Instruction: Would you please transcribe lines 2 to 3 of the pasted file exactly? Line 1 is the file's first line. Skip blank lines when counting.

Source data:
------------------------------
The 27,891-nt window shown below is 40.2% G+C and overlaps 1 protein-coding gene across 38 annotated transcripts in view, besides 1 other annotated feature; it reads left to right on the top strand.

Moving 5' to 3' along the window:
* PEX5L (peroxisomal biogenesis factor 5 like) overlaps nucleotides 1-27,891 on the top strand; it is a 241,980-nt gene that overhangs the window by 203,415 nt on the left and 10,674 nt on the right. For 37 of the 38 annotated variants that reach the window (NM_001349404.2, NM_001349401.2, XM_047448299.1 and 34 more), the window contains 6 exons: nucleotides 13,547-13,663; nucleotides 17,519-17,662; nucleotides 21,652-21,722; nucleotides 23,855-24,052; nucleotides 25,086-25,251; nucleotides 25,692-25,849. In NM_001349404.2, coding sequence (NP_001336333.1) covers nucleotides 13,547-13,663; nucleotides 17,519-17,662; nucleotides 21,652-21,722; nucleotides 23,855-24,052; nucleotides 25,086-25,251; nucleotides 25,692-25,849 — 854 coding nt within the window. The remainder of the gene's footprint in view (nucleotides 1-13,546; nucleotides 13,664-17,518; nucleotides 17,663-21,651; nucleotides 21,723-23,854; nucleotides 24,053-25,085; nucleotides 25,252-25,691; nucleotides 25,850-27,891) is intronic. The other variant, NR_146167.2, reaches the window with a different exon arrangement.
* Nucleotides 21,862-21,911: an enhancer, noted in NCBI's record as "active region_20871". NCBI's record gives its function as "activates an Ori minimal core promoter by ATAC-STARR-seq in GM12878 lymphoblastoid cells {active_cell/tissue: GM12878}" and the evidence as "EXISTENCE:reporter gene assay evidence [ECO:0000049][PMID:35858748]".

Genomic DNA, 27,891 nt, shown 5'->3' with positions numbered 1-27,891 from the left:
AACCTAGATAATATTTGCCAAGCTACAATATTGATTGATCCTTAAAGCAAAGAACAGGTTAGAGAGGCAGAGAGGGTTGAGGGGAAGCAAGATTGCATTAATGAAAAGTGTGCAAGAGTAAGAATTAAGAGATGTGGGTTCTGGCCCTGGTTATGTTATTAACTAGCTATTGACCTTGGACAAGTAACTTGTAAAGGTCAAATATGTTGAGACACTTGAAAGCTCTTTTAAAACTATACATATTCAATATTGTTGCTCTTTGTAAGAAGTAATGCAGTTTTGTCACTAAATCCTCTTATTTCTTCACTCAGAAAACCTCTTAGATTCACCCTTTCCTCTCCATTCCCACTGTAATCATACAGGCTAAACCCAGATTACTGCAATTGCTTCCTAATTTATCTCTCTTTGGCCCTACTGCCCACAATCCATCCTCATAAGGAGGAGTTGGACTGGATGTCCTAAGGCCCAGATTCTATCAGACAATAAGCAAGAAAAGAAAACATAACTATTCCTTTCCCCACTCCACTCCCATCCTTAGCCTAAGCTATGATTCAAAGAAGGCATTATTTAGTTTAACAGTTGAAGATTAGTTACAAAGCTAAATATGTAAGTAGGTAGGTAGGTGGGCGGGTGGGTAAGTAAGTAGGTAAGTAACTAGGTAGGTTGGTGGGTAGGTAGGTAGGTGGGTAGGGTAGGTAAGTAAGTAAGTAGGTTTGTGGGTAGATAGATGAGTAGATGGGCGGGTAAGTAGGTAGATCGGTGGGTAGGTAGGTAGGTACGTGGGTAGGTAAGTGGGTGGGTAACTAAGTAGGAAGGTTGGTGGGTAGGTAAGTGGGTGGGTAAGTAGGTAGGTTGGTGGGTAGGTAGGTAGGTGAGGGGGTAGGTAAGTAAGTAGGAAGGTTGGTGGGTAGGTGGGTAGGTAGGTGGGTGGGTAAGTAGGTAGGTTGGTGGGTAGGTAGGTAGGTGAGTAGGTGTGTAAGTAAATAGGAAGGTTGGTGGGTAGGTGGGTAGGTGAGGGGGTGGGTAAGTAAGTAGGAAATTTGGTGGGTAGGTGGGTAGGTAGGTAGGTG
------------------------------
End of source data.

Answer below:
Moving 5' to 3' along the window:
* PEX5L (peroxisomal biogenesis factor 5 like) overlaps nucleotides 1-27,891 on the top strand; it is a 241,980-nt gene that overhangs the window by 203,415 nt on the left and 10,674 nt on the right. For 37 of the 38 annotated variants that reach the window (NM_001349404.2, NM_001349401.2, XM_047448299.1 and 34 more), the window contains 6 exons: nucleotides 13,547-13,663; nucleotides 17,519-17,662; nucleotides 21,652-21,722; nucleotides 23,855-24,052; nucleotides 25,086-25,251; nucleotides 25,692-25,849. In NM_001349404.2, coding sequence (NP_001336333.1) covers nucleotides 13,547-13,663; nucleotides 17,519-17,662; nucleotides 21,652-21,722; nucleotides 23,855-24,052; nucleotides 25,086-25,251; nucleotides 25,692-25,849 — 854 coding nt within the window. The remainder of the gene's footprint in view (nucleotides 1-13,546; nucleotides 13,664-17,518; nucleotides 17,663-21,651; nucleotides 21,723-23,854; nucleotides 24,053-25,085; nucleotides 25,252-25,691; nucleotides 25,850-27,891) is intronic. The other variant, NR_146167.2, reaches the window with a different exon arrangement.